For seven years I spent time in a pool almost every day.
And then I stopped.
I don’t even remember why.
I’m sure life got busy…there were friends to hang out with, boys to giggle about, and places to go.
Recently my husband mentioned training for a mini-triathlon and I agreed. The other night we went to the pool and I swam laps like I’d never missed a day.
I loved it all again…the quiet swoosh of the water, finding the right moment to breathe, the uneasy grace of a flip-turn.
I’d felt sad earlier that day. But after I swam, I was happy again. Giddy, almost.
On the way home I talked about summers at the pool with friends, swim meets, days I hadn’t thought of in years. I drifted off to sleep with the scent of chlorine on my pillow and a smile on my face. And I felt secure.
Why? How in the world could swimming help?
This question brought back one of my favorite passages from The Screwtape Letters by C.S. Lewis. In this letter a senior demon is reprimanding a junior one for not tripping up the man to whom he’s assigned…
And now for your blunders. On your own showing you first of all allowed the patient to read a book he really enjoyed, because he enjoyed it and not in order to make clever remarks about it to his new friends. In the second place, you allowed him to walk down to the old mill and have tea there–a walk through country he really likes, and taken alone. In other words you allowed him two real positive Pleasures….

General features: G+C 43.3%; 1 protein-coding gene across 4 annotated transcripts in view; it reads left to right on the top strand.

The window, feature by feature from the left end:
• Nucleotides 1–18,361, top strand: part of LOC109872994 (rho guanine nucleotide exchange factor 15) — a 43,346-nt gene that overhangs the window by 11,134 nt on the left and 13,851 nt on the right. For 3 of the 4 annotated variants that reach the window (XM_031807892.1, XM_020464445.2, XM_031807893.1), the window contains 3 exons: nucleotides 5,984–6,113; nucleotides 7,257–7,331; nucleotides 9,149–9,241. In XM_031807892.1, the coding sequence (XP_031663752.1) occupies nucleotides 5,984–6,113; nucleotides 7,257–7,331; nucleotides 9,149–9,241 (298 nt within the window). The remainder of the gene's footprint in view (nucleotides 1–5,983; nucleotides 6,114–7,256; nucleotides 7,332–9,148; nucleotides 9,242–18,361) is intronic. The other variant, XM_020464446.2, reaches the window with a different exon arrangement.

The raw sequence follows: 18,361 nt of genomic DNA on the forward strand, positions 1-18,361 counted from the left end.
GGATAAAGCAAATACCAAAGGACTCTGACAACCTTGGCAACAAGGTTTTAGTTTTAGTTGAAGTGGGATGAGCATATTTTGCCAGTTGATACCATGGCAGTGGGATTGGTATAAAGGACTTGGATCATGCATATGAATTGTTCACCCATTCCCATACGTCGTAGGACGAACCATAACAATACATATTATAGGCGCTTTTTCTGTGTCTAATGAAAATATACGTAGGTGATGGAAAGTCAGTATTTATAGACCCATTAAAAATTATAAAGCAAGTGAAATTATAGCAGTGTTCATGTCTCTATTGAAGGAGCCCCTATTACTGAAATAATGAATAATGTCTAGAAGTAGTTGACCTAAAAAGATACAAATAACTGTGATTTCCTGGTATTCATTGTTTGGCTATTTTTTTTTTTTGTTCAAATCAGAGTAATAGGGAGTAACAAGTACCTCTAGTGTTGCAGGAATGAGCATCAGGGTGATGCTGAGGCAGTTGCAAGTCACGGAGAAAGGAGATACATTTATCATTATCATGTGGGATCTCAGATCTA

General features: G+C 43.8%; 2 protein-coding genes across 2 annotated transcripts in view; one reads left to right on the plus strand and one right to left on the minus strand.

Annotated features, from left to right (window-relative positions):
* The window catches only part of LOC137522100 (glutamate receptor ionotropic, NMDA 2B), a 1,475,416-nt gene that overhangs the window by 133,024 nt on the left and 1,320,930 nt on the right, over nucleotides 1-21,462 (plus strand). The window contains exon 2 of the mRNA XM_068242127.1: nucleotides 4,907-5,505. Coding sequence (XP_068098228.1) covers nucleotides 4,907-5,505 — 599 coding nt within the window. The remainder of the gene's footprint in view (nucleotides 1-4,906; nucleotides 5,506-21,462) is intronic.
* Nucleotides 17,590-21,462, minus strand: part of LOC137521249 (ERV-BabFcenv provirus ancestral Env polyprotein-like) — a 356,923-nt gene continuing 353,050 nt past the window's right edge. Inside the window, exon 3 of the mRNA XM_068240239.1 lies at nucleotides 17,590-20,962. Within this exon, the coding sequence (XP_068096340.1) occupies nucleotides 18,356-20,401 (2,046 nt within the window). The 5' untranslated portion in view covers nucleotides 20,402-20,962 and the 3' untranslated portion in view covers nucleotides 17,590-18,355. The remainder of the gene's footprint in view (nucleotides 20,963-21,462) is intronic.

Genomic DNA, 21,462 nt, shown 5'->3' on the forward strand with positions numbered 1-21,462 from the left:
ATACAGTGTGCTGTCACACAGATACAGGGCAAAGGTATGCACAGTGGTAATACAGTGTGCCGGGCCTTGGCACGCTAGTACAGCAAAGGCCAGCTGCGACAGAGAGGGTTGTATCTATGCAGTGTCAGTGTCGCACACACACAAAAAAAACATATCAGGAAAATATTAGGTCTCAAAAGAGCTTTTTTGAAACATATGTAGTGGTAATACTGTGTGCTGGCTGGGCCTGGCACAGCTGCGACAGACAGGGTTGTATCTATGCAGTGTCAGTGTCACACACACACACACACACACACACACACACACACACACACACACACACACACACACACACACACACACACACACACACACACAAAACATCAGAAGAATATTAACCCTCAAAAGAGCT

I would make it a rule to eridicate from my patient any strong personal taste which is not actually a sin, even if it is something quite trivial such as a fondness for county cricket or collecting stamps or drinking cocoa. Such things, I grant you, have nothing of virtue in them: but there is a sort of innocence and humility and forgetfulness about them which I distrust.
Sometimes forgetting ourselves is the first step to remembering what (and Who) matters most. Childlike faith, the most self-forgetful kind of all, is so much about joy.
And when we open ourselves to joy, God is likely to walk through (or dive in!) when we least expect Him.
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